The recent Adobe/Figma deal, for example, involved a merger in the creative design sector. A number of agencies were reviewing the merger alongside the CMA, including the US Department of Justice and the European Commission. The agencies discussed procedural issues around areas such as document production and substantive issues around assessment of forward-looking competition. There was not only broad alignment on concerns across all the agencies but, to the point often raised by advisors, also broad alignment on the case timetables. The Commission published its Statement of Objections on 17 November, followed closely by the publication of our Provisional Findings on 28 November. Of course in this case, on 18 December 2023, the merger parties abandoned the deal so we didn’t see whether all of those alignments would continue to the final outcome.

I do want to be clear, though, that consistency of outcome is not an end in itself. With different statutory regimes and different decision makers, as well as variances in market features and evidence bases, some divergence is inevitable. This is true both for assessments of competition concerns raised by a merger, and the appropriate solutions to remedy them.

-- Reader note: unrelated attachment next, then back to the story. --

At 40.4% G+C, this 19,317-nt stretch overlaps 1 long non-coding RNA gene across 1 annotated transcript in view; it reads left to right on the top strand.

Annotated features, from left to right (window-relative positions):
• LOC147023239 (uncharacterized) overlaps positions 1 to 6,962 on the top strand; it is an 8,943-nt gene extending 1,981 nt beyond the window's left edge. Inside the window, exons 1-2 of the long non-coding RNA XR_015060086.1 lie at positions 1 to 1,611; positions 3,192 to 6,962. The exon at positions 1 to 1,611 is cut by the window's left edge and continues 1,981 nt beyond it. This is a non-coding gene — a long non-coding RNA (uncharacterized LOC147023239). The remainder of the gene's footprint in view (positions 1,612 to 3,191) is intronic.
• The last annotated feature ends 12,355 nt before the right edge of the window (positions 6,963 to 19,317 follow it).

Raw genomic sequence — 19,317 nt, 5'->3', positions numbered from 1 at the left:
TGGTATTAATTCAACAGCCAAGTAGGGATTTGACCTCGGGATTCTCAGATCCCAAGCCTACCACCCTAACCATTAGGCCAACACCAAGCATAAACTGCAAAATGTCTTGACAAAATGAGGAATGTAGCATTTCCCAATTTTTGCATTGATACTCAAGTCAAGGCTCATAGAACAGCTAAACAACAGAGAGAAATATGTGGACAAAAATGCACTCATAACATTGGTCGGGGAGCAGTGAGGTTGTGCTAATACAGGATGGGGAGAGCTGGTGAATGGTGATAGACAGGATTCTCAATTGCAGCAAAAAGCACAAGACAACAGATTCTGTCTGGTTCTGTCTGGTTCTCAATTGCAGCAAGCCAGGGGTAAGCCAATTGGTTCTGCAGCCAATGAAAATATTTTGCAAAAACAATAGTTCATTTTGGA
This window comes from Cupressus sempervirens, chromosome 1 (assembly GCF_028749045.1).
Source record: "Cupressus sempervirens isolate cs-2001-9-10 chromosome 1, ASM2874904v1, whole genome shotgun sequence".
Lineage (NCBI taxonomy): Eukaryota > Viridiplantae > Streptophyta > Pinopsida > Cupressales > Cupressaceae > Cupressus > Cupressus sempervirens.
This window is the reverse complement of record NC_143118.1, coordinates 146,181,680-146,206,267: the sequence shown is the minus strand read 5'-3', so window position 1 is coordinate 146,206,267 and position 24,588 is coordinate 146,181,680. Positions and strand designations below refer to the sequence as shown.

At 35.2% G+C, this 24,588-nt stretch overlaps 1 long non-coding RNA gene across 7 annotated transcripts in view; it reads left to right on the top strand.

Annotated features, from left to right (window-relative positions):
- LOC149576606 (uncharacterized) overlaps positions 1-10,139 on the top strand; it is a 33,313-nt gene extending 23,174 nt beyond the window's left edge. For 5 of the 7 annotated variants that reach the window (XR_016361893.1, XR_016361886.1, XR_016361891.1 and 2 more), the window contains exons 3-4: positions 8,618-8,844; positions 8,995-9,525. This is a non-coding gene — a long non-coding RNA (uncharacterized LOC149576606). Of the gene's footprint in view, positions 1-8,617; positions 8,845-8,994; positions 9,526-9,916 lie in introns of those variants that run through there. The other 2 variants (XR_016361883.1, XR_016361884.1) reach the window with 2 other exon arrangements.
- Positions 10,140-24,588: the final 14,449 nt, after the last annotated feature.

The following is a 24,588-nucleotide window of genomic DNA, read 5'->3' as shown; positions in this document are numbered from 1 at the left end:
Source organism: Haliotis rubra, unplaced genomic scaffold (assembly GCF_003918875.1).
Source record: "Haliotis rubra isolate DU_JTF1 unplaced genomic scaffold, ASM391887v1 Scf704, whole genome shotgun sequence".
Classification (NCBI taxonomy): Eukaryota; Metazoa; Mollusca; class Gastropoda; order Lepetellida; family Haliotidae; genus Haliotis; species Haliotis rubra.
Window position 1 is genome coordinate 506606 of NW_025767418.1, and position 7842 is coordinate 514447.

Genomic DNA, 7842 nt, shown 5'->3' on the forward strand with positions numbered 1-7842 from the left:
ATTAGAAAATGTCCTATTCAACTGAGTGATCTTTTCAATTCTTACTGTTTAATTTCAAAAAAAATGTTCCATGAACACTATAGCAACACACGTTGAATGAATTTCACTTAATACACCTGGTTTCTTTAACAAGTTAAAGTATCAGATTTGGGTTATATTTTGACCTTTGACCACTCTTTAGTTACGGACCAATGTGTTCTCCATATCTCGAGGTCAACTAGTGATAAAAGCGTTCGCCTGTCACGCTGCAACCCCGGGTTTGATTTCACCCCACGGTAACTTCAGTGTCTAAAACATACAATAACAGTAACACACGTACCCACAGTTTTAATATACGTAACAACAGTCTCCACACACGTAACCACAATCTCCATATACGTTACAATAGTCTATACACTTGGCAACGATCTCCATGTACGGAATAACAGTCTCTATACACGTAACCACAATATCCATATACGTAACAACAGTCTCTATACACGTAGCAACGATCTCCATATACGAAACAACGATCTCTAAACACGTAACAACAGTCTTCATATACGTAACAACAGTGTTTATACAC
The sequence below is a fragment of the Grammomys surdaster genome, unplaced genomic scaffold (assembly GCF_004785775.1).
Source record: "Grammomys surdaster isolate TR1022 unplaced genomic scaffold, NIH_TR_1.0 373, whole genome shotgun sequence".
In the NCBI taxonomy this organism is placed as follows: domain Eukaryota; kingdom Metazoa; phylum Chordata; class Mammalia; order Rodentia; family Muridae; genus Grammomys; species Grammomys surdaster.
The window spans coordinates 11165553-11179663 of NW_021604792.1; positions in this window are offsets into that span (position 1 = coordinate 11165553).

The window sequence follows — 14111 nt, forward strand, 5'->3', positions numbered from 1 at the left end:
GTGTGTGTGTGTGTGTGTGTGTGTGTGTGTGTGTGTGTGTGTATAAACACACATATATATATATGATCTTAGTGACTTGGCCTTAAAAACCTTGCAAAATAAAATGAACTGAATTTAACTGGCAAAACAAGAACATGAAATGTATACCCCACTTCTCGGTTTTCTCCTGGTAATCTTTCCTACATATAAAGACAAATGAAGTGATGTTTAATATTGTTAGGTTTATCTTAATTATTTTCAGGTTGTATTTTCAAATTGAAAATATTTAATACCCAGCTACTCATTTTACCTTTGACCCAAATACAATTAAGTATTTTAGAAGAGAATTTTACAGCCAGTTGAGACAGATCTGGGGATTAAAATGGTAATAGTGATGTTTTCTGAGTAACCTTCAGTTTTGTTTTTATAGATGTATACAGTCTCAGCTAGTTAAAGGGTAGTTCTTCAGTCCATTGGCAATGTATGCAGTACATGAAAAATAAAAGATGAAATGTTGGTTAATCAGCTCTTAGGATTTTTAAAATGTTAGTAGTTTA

Microsoft/Activision is a case in point. The CMA intervened to prevent Microsoft from reinforcing its incumbency advantage in cloud gaming, an important and rapidly growing form of entertainment for millions of UK consumers. These concerns were shared by the European Commission and the Federal Trade Commission, with whom we engaged closely throughout. However, while the Commission accepted Microsoft’s original behavioural remedy, we did not. Ultimately the parties put forward a substantially restructured deal to the CMA which addressed our concerns. And of course, the deal is still being challenged in the US.

Evolving analytical framework to keep up with market developments

Digital mergers

The ‘anti-mergers by default’ narrative seems particularly prevalent in relation to deals involving the so-called GAMMA firms. The data I provided earlier about the proportionate approach we take on merger control is all publicly available, but let’s focus on the tech sector for a moment. Over recent years, we have cleared a number of high-profile transactions either unconditionally or subject to remedies. Recent examples include Broadcom’s acquisition of VMware; Viasat’s acquisition of Inmarsat; Facebook’s acquisition of Kustomer; Amazon’s acquisition of iRobot; and Microsoft’s acquisitions of Nuance and, following a substantial restructuring of the transaction, Activision.